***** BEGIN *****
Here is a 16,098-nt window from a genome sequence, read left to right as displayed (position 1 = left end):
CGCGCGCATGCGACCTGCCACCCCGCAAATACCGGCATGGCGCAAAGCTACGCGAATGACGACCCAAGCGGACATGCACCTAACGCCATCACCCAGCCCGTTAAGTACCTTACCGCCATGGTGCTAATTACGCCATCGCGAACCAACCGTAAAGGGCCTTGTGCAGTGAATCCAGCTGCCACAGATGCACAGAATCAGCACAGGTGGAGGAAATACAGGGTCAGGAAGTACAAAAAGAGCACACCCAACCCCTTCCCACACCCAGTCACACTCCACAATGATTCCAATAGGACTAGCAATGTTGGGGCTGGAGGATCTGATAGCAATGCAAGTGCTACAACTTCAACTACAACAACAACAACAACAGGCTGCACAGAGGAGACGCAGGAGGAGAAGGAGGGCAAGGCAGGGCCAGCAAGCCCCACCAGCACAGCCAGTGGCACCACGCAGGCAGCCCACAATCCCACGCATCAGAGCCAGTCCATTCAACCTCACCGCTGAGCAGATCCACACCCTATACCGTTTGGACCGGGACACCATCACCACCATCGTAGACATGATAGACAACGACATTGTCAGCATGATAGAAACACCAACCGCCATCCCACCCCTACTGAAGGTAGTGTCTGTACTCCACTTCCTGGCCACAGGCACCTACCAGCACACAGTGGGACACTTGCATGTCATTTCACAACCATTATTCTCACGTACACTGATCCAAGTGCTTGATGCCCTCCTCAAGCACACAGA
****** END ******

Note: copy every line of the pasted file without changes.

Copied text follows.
Here is a 16,098-nt window from a genome sequence, read left to right as displayed (position 1 = left end):
CGCGCGCATGCGACCTGCCACCCCGCAAATACCGGCATGGCGCAAAGCTACGCGAATGACGACCCAAGCGGACATGCACCTAACGCCATCACCCAGCCCGTTAAGTACCTTACCGCCATGGTGCTAATTACGCCATCGCGAACCAACCGTAAAGGGCCTTGTGCAGTGAATCCAGCTGCCACAGATGCACAGAATCAGCACAGGTGGAGGAAATACAGGGTCAGGAAGTACAAAAAGAGCACACCCAACCCCTTCCCACACCCAGTCACACTCCACAATGATTCCAATAGGACTAGCAATGTTGGGGCTGGAGGATCTGATAGCAATGCAAGTGCTACAACTTCAACTACAACAACAACAACAACAGGCTGCACAGAGGAGACGCAGGAGGAGAAGGAGGGCAAGGCAGGGCCAGCAAGCCCCACCAGCACAGCCAGTGGCACCACGCAGGCAGCCCACAATCCCACGCATCAGAGCCAGTCCATTCAACCTCACCGCTGAGCAGATCCACACCCTATACCGTTTGGACCGGGACACCATCACCACCATCGTAGACATGATAGACAACGACATTGTCAGCATGATAGAAACACCAACCGCCATCCCACCCCTACTGAAGGTAGTGTCTGTACTCCACTTCCTGGCCACAGGCACCTACCAGCACACAGTGGGACACTTGCATGTCATTTCACAACCATTATTCTCACGTACACTGATCCAAGTGCTTGATGCCCTCCTCAAGCACACAGA